Today students from Stoke and Newcastle left schools, colleges and universities to participate in the marches to raise awareness about climate change.
The movement, nicknamed #Fridaysforfuture, began following the actions of Greta Thunberg, a 16-year-old Swedish environmentalist who started missing school in 2018 to protest outside Swedish Parliament.
Students from over 2000 cities in over 100 countries took part in similar events, happening all over the world, organised by YouthStrike4Climate.
The Staffordshire specific protest was planned via social media by University students. Physical advertising such as posters were later displayed in areas younger people were expected to see them, to attract an audience.
Sam Gibbons, Event Coordinator for Stoke and Newcastle said: “Its really kind of monopolized from that loads of other international organisations that have taken part. This is the kind of first international call to action from young people from I think its over 80 countries now are taking part on the action and I kind of heard like first through social media.
“We are asking young people from all over Stoke-on-Trent and Newcastle to take part in the strike. To not go into school, college or university as a protest to the Government. But internationally as well to say that young people’s future is being ruined by climate change and we really need to take a stronger action now.”
The protest itself took place at 11am, a large turnout of students from both Stoke and Keele universities, colleges and school choosing to attend. Many of them brought their own self designed posters and placards.
Sam Gibbons lead the event with a speech outside BBC Radio Stoke highlighting the importance that action is taken in preventing climate change now, especially for the younger generations.
Spectators and participants were invited to the front to voice their opinions. Many choosing to read pieces they had written in advance, some performing songs they had written for the event.
At midday the crowds made a move, they marched towards the Potteries Shopping Centre, stopping at the Blue Clock in Upper Market Square. Chants, such like: “The oceans are rising so are we!” were heard from the group as they walked.
Once at the new location another rally was held where more of the students who participated in the protest were handed the microphone to speak. At this point many new members of the public chose to show their support and join along with the rally.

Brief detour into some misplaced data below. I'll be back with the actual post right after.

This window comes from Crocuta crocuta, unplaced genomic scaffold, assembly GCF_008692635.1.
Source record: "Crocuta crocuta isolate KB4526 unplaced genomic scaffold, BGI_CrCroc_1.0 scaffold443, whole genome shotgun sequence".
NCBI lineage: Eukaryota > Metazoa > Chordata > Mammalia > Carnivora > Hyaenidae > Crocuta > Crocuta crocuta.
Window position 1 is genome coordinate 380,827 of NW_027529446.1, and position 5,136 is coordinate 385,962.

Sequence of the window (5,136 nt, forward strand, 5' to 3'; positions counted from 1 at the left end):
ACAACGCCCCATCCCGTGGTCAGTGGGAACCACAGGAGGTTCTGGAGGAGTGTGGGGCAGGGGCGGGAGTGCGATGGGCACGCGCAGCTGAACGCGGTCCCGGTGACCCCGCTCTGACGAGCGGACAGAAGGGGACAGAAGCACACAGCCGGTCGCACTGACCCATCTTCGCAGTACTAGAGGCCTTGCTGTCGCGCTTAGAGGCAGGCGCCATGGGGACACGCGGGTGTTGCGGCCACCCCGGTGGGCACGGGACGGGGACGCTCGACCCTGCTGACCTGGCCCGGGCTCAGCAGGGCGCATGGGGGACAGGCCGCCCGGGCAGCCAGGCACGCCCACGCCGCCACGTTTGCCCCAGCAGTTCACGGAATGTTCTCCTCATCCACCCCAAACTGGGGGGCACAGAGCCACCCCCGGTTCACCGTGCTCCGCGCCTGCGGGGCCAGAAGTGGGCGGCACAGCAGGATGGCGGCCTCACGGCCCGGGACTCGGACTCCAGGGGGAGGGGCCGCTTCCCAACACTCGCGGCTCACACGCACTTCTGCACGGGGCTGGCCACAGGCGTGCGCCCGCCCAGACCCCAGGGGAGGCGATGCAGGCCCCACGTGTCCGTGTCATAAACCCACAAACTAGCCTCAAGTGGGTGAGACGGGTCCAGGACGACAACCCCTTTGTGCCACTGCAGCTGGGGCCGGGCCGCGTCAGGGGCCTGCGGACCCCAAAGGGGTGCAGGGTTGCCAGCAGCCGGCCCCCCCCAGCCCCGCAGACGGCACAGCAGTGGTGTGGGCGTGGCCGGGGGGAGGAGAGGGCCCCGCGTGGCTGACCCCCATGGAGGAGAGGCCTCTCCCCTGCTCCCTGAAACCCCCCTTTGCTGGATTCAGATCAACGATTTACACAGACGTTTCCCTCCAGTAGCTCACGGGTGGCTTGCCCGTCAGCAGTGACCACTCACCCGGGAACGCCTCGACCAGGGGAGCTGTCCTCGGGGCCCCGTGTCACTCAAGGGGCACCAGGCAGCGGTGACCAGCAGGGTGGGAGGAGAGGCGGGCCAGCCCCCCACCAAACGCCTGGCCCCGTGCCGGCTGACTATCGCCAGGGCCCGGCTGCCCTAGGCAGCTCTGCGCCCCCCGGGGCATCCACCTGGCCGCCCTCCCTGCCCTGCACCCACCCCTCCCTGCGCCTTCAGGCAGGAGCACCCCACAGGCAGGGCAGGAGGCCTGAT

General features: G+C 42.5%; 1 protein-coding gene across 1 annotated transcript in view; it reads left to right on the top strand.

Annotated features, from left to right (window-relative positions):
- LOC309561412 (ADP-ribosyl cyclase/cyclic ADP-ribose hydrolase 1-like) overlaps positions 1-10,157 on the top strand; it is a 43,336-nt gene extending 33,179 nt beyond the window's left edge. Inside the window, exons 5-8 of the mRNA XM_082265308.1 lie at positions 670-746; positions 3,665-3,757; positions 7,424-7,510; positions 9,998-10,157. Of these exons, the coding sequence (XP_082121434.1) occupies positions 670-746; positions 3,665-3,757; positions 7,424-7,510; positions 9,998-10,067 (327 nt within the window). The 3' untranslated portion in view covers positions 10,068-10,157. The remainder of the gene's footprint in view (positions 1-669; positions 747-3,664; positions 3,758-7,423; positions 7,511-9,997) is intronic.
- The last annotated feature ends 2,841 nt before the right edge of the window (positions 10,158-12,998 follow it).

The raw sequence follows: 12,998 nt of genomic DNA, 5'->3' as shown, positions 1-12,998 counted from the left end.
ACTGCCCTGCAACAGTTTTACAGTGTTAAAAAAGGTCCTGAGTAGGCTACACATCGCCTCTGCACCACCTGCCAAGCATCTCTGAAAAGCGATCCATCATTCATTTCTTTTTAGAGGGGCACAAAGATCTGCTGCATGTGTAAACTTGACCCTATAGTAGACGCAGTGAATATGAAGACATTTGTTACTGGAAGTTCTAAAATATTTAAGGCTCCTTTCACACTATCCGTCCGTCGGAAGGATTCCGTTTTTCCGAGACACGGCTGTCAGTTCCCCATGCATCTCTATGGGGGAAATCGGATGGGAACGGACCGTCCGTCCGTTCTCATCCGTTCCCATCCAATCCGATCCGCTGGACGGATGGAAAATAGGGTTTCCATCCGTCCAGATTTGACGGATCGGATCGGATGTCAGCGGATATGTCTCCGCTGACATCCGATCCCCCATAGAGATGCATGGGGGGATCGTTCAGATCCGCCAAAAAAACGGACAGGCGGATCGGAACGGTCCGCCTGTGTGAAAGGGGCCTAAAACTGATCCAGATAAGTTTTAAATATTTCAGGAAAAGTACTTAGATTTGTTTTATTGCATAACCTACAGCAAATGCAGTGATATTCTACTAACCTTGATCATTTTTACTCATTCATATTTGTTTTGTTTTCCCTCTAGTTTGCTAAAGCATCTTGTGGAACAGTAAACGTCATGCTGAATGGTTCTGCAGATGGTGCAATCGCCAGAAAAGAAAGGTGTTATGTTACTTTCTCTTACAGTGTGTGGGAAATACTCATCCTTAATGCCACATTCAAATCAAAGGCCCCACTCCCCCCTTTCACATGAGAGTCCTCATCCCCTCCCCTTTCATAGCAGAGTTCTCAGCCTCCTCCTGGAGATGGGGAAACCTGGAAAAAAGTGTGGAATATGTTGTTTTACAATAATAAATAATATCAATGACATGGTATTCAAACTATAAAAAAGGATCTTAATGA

The days protest ended with a march back to their starting point outside BBC Radio Stoke where after final “thankyou’s” from the organisers the crowd dissipated.
“Everyday people I think at first should be getting involved with activism” Sam said, “actually saying that we are not happy with this current system and we actually need change now I think that should be your first point.
“You can talk about your driving electric cars you can talk about your energy reduction. But the actual simplest way is to reduce meat and dairy from your diet. That’s probably the best way to reduce your energy impact.”
An estimated 130 billion tonnes of ice thaws out and falls into the ocean every year. This has resulted in a 3.39mm raise in sea levels annually since 1993. We are already starting to see the first examples of climate change refugees as people are displaced by the rising sea levels.
Students can help make a difference in a multitude of ways. Staffordshire university offers links and support to students wanting to learn more about reducing their carbon footprint.
Student Union Vice President, Steph Cairncross said, “I always say that the change starts with you. So you can do stuff like trying to save plastic, like using reusable water bottles, saying no to single use cutlery. Start growing your own food. But also, on a bigger scale it’s your voice that you need to use. You can use your voice to start talking to your educators or people who are in ‘power’. The people who make decisions and the rules of what energy companies you use. Are they renewable ones or are they really awful fossil fuel ones? Say ‘no we don’t want this, this is our future’.”
For any more information regarding the Climate Change strikes visit the YouthStrike4Climate – Stoke Facebook page.